NASSAU, BAHAMAS — Chief Justice Ian Winder yesterday ordered the demolition of structures erected by just two of nearly 180 shanty town residents after determining that they “wilfully” breached a 2018 Supreme Court injunction which prohibited the construction of new structures in shantytowns across country.
Back in February, Supreme Court Justice Cheryl Grant-Thompson discharged an injunction that previously barred the government from demolishing structures in shanty towns in New Providence and Abaco. The injunction stemmed from a judicial review application brought by shanty town residents in 2018 into whether their removal is unconstitutional. A variation of the 2018 injunction also prevented shanty town residents from altering or expanding those communities.
Justice Winder delivered a decision yesterday on the government’s application seeking the enforcement of the injunction orders made by Justice Grant-Thompson in the judicial review action.
While the government contended the injunctions were clear and equivocal, in his ruling Justice Winder found that proper notice regarding the judge’s injunction had not been given to shanty town residents. According to the Chief Justice, notwithstanding the wide breadth of the injunction, it has to actually come to the attention of the persons alleged to be in breach of the injunction to be actionable against them.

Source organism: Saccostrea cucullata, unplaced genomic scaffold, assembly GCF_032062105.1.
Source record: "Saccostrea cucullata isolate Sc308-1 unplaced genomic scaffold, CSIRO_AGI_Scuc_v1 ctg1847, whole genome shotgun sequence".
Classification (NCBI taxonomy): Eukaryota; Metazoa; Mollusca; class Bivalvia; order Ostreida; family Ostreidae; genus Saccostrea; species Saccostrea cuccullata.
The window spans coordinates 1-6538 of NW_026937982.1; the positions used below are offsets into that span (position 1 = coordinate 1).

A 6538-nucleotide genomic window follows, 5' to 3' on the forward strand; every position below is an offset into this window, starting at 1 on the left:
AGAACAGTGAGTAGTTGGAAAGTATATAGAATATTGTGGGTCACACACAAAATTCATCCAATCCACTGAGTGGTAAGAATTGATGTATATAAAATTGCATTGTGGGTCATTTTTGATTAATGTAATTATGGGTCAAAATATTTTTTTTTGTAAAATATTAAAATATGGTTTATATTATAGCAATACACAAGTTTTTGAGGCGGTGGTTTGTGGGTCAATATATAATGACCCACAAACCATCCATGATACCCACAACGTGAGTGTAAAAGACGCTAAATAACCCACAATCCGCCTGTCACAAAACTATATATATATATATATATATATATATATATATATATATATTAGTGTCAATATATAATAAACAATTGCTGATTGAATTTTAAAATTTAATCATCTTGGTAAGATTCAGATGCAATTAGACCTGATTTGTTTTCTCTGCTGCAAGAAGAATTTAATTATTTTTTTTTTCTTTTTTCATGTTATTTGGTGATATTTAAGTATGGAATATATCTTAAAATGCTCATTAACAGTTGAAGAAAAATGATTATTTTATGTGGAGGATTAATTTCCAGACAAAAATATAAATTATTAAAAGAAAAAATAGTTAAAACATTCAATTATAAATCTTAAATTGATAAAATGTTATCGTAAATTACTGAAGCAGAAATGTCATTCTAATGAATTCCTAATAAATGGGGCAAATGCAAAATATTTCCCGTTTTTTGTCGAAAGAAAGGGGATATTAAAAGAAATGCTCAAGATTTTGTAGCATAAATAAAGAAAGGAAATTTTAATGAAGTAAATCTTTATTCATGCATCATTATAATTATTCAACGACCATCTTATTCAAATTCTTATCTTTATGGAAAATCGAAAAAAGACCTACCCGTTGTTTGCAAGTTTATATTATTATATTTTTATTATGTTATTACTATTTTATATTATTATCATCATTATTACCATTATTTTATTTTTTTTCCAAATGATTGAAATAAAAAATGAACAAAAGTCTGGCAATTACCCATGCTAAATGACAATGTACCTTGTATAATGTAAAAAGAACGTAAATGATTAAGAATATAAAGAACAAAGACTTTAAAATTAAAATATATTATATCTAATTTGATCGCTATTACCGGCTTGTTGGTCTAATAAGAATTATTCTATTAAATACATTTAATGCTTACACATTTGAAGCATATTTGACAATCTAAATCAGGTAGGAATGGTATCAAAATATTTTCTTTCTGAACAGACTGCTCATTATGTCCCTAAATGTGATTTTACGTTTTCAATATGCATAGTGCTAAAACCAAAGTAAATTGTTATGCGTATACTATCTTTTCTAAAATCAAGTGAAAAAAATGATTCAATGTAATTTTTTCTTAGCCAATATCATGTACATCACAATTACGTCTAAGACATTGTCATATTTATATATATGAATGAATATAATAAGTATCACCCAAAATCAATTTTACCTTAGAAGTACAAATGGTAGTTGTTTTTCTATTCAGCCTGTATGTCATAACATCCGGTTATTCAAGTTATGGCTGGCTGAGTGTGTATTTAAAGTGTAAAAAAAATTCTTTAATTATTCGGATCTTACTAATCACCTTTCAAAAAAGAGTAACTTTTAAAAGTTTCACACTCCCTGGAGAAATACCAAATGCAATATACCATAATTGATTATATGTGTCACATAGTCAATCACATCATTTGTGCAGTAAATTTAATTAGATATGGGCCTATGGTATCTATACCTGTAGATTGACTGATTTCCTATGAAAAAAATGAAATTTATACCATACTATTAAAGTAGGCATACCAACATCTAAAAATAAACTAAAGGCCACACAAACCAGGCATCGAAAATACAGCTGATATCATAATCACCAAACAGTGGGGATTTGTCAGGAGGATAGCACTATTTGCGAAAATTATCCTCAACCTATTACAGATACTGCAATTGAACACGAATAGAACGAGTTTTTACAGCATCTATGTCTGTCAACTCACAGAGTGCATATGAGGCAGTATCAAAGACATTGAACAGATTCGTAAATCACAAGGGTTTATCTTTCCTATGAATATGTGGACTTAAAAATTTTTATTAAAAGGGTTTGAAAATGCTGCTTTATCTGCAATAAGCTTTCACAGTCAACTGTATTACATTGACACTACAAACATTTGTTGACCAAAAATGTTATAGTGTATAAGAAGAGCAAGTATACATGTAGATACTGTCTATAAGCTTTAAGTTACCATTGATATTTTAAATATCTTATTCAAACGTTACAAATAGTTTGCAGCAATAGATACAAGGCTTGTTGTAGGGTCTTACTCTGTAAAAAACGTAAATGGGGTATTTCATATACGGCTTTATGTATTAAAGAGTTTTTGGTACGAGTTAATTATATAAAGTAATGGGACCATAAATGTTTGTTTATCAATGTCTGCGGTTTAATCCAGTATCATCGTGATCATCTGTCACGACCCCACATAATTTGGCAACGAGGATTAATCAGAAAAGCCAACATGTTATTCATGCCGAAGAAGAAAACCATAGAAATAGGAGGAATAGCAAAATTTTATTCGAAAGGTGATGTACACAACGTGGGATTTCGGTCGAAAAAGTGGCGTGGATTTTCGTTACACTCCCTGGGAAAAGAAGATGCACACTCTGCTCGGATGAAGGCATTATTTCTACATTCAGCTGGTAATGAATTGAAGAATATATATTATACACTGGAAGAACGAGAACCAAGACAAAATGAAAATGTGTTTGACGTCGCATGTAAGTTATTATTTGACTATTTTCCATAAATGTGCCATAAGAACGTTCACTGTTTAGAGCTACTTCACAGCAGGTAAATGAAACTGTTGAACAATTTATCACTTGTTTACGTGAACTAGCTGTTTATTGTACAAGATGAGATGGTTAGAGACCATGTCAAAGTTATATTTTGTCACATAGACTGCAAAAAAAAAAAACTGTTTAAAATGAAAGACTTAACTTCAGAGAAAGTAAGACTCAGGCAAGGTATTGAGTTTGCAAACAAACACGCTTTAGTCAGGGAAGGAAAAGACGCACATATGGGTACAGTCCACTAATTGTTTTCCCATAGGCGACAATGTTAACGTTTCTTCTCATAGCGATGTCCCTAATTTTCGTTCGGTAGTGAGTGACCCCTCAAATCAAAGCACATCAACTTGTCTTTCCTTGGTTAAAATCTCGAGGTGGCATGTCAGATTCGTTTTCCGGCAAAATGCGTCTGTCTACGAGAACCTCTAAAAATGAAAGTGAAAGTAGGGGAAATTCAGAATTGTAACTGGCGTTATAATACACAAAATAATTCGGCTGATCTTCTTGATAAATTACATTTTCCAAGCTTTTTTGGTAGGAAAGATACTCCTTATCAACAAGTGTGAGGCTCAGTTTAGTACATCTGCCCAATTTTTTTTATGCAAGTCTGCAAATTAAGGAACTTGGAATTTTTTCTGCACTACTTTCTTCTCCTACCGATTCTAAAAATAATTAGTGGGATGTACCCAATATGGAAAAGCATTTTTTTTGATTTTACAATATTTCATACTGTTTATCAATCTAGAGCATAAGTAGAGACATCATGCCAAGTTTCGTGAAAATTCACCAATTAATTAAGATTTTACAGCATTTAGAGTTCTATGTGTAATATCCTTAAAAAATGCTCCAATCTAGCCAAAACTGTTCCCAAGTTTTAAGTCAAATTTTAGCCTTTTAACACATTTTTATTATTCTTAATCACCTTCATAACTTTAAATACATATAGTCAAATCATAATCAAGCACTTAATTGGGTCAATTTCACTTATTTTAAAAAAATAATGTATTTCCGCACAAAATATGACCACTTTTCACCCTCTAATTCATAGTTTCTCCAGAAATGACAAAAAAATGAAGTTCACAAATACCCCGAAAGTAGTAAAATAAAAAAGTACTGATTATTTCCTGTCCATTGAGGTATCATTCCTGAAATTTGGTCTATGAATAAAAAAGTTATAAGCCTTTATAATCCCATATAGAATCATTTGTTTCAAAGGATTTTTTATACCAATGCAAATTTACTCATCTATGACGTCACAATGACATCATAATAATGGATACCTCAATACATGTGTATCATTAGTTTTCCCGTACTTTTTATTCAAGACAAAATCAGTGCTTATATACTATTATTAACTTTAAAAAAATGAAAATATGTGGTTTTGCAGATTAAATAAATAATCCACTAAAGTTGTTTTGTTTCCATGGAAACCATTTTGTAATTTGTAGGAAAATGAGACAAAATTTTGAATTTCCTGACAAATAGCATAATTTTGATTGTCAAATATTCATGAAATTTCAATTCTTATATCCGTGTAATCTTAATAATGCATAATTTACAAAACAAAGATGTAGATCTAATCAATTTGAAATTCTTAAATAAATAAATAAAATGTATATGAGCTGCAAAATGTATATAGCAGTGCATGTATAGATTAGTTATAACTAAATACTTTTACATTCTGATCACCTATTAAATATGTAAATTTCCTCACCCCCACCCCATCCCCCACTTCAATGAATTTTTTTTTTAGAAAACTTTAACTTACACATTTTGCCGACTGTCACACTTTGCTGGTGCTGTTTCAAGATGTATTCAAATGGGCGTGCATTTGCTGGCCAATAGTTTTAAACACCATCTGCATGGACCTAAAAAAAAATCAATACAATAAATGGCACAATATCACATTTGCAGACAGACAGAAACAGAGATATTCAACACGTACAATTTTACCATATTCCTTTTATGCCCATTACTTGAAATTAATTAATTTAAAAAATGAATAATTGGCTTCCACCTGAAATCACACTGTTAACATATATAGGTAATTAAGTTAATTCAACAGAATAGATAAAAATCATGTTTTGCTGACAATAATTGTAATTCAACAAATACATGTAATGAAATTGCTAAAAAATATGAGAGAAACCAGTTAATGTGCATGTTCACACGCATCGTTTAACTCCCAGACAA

Chief Justice Winder highlighted the affidavit evidence of Stephanie St Fleur, President of Respect Our Homes and Human Rights Bahamas Rights Bahamas who noted that the organisations visited the shanty towns 2021 to advise residents of the terms of the injunction. Specific individuals were not identified.
“Notwithstanding this, I do not find that there was adequate evidence that anyone other than the parties to this action could be said to have had proper notice of the injunction. The respondents took no steps in accordance with the rules to substitute service of the injunction on persons who are/were unknown to them. A simple order for the posting of the Orders on the doors of the residents, as was done to cause the additional occupants to attend court in this application could have been obtained. Further, while there may have be press statements and notices placed in certain communities this was not done with the authority of an order for substituted service,” Chief Justice Winder noted.
Chief Justice Winder ruled that shanty town residents Rose St Fleur and Aviole Francois-Burrows were aware of the existence of the order, having responded to it. “There has been no evidential response to the allegations of breach by Rose St Fleur and Aviole Francois-Burrows or a request to do so. I am satisfied that the breach is wilful,” he said.
Chief Justice Winder noted that in such a case where the law is being openly flouted and the administration of justice being brought into disrepute, the court has an inherent jurisdiction to protect the process. Chief Justice Winder ordered that the “offending structures” of St Fleur and Francis-Burrows be removed within 45 days.
Prime Minister Philip Davis commenting on the ruling yesterday said, “I have not studied the ruling in its entirety and we will see what the lawyers have to say about it. What I can say is that we respect the decision of the court and will abide by that decision unless and until it is overturned.”